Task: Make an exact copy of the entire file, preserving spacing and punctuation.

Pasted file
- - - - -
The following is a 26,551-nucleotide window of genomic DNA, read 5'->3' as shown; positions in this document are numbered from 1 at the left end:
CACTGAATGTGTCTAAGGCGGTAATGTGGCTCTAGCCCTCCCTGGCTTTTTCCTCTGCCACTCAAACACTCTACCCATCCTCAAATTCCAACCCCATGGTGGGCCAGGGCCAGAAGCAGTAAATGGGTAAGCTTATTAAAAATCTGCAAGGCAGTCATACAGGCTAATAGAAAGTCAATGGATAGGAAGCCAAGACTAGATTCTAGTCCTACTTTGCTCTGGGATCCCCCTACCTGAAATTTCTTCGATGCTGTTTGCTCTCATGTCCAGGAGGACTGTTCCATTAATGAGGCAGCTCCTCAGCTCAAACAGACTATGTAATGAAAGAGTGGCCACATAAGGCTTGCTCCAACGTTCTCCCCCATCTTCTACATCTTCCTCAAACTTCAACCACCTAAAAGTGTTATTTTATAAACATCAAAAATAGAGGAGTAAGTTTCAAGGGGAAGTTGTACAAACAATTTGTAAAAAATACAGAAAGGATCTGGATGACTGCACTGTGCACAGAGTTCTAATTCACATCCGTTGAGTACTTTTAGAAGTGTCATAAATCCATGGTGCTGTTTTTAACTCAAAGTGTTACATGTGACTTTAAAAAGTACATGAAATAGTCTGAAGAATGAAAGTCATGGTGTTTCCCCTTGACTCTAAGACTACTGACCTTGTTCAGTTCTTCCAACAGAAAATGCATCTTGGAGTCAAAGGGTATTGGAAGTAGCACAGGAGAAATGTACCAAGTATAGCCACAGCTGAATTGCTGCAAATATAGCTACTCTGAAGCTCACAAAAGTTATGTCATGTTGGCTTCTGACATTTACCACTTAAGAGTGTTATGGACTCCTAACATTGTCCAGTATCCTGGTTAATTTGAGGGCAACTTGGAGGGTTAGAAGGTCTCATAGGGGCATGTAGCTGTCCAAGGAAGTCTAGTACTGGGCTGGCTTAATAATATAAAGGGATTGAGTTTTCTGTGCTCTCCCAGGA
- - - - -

The following is a 26,551-nucleotide window of genomic DNA, read 5'->3' as shown; positions in this document are numbered from 1 at the left end:
CACTGAATGTGTCTAAGGCGGTAATGTGGCTCTAGCCCTCCCTGGCTTTTTCCTCTGCCACTCAAACACTCTACCCATCCTCAAATTCCAACCCCATGGTGGGCCAGGGCCAGAAGCAGTAAATGGGTAAGCTTATTAAAAATCTGCAAGGCAGTCATACAGGCTAATAGAAAGTCAATGGATAGGAAGCCAAGACTAGATTCTAGTCCTACTTTGCTCTGGGATCCCCCTACCTGAAATTTCTTCGATGCTGTTTGCTCTCATGTCCAGGAGGACTGTTCCATTAATGAGGCAGCTCCTCAGCTCAAACAGACTATGTAATGAAAGAGTGGCCACATAAGGCTTGCTCCAACGTTCTCCCCCATCTTCTACATCTTCCTCAAACTTCAACCACCTAAAAGTGTTATTTTATAAACATCAAAAATAGAGGAGTAAGTTTCAAGGGGAAGTTGTACAAACAATTTGTAAAAAATACAGAAAGGATCTGGATGACTGCACTGTGCACAGAGTTCTAATTCACATCCGTTGAGTACTTTTAGAAGTGTCATAAATCCATGGTGCTGTTTTTAACTCAAAGTGTTACATGTGACTTTAAAAAGTACATGAAATAGTCTGAAGAATGAAAGTCATGGTGTTTCCCCTTGACTCTAAGACTACTGACCTTGTTCAGTTCTTCCAACAGAAAATGCATCTTGGAGTCAAAGGGTATTGGAAGTAGCACAGGAGAAATGTACCAAGTATAGCCACAGCTGAATTGCTGCAAATATAGCTACTCTGAAGCTCACAAAAGTTATGTCATGTTGGCTTCTGACATTTACCACTTAAGAGTGTTATGGACTCCTAACATTGTCCAGTATCCTGGTTAATTTGAGGGCAACTTGGAGGGTTAGAAGGTCTCATAGGGGCATGTAGCTGTCCAAGGAAGTCTAGTACTGGGCTGGCTTAATAATATAAAGGGATTGAGTTTTCTGTGCTCTCCCAGGA